You and I both know, from reading Suskind, that this is not a man with good executive skills, who can use good governance to overcome the circumstances he cannot control.  And we also know, just because we're both reasonably intelligent, that running on one's record is a world apart from running on a dream, and Obama has no skills in that department.  None.

    We're Screwed.


    Parent

    Obama cares about the history (none / 0) (#43)
    by Militarytracy on Tue Oct 25, 2011 at 10:43:09 AM EST
    that he makes though.  I guess I'm hoping that that will end up being something that will make his second term better than the first.  Whatever they do in dealing with the housing crisis though, they don't have anything very workable proposed yet.  Trying to do another HOLC now will only cause more anger over "bank bailouts".  He needed to do that before now, but between not taking the crisis very seriously and letting slow walking insubordinates run his economic solutions he lost the window.

    People are furious about banks being bailed out and we've sold them enough bonds for troubled assets bailing them out that if we do it again many people will scream bloody murder.  The banks need to take haircuts now and investors need to take haircuts or no solution will float.

    Parent

    I don't doubt that Obama is very (5.00 / 2) (#44)
    by Anne on Tue Oct 25, 2011 at 10:51:11 AM EST
    invested in, and concerned about, his legacy, but I wish he could make up his mind which group's opinion matters most to him - the 1% or the 99%, the hawks or the doves, the Democrats or the Republicans.  Maybe this is evidence that he still doesn't know who he is, or what he believes, but either way, I think he's going to be disappointed - and bitter - about how history treats him.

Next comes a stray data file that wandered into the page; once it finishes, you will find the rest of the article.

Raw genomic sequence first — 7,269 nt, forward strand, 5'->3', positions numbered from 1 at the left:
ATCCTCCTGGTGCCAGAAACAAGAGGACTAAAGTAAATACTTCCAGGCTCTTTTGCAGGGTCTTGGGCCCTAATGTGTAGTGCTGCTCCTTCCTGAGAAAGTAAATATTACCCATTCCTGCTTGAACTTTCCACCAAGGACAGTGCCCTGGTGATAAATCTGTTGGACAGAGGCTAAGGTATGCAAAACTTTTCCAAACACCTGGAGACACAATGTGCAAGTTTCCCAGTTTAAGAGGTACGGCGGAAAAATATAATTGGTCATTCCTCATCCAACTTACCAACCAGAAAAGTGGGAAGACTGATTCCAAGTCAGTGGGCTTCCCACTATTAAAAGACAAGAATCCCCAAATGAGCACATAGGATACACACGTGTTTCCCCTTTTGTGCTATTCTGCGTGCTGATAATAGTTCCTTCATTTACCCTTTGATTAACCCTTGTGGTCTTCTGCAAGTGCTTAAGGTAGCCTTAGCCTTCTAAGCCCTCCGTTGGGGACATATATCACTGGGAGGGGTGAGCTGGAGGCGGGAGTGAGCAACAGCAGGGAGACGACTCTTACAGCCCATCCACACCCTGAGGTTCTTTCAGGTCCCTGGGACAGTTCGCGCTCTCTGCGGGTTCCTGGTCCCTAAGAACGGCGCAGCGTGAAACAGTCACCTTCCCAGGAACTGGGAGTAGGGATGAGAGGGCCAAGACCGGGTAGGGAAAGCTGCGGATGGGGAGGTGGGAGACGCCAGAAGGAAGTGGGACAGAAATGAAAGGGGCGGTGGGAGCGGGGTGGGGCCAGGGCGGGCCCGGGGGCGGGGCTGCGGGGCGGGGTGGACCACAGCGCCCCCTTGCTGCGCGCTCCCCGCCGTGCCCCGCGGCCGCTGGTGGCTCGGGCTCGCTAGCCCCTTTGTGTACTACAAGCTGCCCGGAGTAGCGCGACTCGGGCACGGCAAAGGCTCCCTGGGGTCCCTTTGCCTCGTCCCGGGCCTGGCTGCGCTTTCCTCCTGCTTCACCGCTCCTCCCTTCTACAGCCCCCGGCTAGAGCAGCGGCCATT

I think Geithner and Gang have made him so fearful of doing anything that ticks off the banks and Wall Street that he is just throwing bones at the 99% in hopes that it will be enough to get him re-elected.

    "Courage" is not going to be a label history is likely to grace him with.

    Parent

    Sooner or later (none / 0) (#62)
    by BobTinKY on Wed Oct 26, 2011 at 09:19:20 AM EST
    the parade of horribles Geithner & Co. must be running by Obama will happen.  These guys are pumping air into tires that they and their compadres on Wall Street have slashed.  Talk about driving on fumes.   I think we'll see another huge bailout, or the exposure of some clandestine huge bailout already underway, before Nov 2012.

    And then change, out of necessity & fear.  Not the ideal circumstances in which to rationally plan society's way forward.

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    It's a numbers game (none / 0) (#33)
    by jbindc on Tue Oct 25, 2011 at 08:30:01 AM EST
    Dems have to defend something like 23 Senate seats and the Repbulicans only 8 or so.

    Since there is a huge anti-incumbent feeling, and many Dem seats are in moderate to conservative states, I predict the Senate to flip.

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    I don't think it will flip (none / 0) (#35)
    by Militarytracy on Tue Oct 25, 2011 at 08:34:20 AM EST
    I think Romney beats Obama (none / 0) (#37)
    by BobTinKY on Tue Oct 25, 2011 at 08:48:24 AM EST
    He will have the 1% united behind him with their $$$$.  He will be terrible but Obama would be only slightly better, if at all, and leave Democrats with the blame for the state of affairs in 2016; which will be awful.

    I have no idea how Congress will turn out.  

    There is no choice in 2012 so I for one am not choosing.  If you are unhappy with Obama's performance to date just imagine he gets re-elected and he views his polices and governing style as having been re-affirmed in his accountability moment.  He will pursue his grand bargain, i.e. our SS and Medicare cuts, with renewed vigor.  He will be terrible and a generations long disaster for the Democratic Party.

    Romeny, on the other hand, is such a politically slimy chameleon he might actually be forced to try New Dealish things come 2014-15 just to save his own politcal career.